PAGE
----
Scientists have now estimated the total amount of matter in the universe, using a new, more precise method. By calculating the mass of hundreds of galaxy clusters, the team found that matter makes up less than a third of the contents of the universe.
Everything we see around us and interact with in our everyday lives actually only makes up a tiny fraction of what’s in the cosmos. It’s long been understood that there’s a roughly 32/68 split between matter and energy, and even within that minority of matter, most of it is “dark”. Regular (or baryonic) matter only accounts for around five percent of everything.
The new calculation, conducted by a team of scientists led by the University of California, Riverside, fine tunes that ever so slightly. According to the study, matter makes up about 31.5 percent of the total contents of the universe. The remaining 68.5 percent is dark energy, a mysterious force that seems to be driving the acceleration of the expansion of the universe.
“To put that amount of matter in context, if all the matter in the universe were spread out evenly across space, it would correspond to an average mass density equal to only about six hydrogen atoms per cubic meter,” says Mohamed Abdullah, first author of the study. “However, since we know 80 percent of matter is actually dark matter, in reality, most of this matter consists not of hydrogen atoms but rather of a type of matter which cosmologists don’t yet understand.”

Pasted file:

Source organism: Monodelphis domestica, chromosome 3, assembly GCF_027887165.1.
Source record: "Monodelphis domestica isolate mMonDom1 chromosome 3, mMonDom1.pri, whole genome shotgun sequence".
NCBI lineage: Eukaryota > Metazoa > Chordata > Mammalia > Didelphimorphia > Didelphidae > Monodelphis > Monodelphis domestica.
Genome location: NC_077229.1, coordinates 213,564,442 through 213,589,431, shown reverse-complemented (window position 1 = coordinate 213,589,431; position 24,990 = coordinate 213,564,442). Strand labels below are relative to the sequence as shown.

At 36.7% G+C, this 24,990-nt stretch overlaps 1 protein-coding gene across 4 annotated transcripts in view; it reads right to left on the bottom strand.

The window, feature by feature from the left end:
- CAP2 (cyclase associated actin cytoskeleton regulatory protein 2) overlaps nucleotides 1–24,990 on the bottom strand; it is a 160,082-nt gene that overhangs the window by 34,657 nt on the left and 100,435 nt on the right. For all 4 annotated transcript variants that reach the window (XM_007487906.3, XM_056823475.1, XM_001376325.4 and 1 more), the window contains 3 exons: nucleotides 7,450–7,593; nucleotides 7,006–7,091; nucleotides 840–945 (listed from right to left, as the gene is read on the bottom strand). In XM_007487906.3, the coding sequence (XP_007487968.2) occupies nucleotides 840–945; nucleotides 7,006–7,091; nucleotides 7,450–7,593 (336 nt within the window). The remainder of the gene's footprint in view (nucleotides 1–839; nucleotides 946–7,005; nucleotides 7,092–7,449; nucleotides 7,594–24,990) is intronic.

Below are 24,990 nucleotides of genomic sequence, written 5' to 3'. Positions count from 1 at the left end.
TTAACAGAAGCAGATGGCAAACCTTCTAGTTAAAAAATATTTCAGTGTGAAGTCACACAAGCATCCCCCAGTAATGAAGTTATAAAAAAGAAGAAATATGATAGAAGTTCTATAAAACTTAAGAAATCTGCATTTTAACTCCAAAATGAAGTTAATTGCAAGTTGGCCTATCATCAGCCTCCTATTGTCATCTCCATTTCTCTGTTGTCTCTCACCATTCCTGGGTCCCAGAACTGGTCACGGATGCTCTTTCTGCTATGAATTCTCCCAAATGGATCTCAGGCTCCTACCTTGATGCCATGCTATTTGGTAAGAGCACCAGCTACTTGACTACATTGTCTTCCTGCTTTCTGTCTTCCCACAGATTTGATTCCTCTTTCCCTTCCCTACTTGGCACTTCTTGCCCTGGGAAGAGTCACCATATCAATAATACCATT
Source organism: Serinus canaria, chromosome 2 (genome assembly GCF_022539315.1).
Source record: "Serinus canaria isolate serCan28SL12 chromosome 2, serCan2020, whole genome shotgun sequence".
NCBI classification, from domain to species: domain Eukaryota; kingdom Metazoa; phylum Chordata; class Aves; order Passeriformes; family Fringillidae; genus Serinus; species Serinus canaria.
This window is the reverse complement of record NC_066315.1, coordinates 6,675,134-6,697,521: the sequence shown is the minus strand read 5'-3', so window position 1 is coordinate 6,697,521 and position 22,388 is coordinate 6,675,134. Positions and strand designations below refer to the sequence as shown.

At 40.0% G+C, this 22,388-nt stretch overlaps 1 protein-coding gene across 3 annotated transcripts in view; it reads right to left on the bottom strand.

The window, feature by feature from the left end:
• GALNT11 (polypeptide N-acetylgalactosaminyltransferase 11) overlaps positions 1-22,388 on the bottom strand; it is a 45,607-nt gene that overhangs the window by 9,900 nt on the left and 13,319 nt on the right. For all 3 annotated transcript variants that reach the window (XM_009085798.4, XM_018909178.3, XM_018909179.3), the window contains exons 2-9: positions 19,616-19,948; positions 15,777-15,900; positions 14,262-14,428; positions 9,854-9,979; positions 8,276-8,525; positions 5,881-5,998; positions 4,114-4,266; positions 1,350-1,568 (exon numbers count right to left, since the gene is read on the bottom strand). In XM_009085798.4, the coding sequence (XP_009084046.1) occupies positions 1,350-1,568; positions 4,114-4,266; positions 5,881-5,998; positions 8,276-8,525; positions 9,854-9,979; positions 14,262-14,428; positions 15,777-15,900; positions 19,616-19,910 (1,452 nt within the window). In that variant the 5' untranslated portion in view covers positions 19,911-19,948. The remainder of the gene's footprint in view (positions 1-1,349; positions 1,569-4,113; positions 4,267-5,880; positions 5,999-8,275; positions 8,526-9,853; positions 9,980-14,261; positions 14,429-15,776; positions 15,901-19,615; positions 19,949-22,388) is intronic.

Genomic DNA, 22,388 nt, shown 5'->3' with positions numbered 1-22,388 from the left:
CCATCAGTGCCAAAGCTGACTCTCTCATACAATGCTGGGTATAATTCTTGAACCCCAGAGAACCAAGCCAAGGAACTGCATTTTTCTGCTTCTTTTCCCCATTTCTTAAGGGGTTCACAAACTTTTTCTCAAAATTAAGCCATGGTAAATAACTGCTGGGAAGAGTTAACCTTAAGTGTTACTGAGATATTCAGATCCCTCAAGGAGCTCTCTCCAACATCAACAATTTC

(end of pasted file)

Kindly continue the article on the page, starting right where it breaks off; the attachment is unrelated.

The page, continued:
To reach their conclusion, the researchers developed a new tool called GalWeight, which allows them to calculate the mass of a cluster of galaxies by measuring the orbits of the individual galaxies. Applying this to 756 clusters in data from the Sloan Digital Sky Survey, the team can then compare the results to simulations of how galaxy clusters form. Those simulations start with different amounts of matter, so by seeing which simulated conditions most closely match the observations, they can determine the most likely amount of matter the universe contains.
“We have succeeded in making one of the most precise measurements ever made using the galaxy cluster technique,” says Gillian Wilson, co-author of the study. “Moreover, this is the first use of the galaxy orbit technique which has obtained a value in agreement with those obtained by teams who used noncluster techniques such as cosmic microwave background anisotropies, baryon acoustic oscillations, Type Ia supernovae, or gravitational lensing.”
While this information might not matter (pun intended) to most people, understanding the evolution of the universe could eventually help us finally uncover the mysteries of dark matter and dark energy.
The research was published in the Astrophysical Journal.
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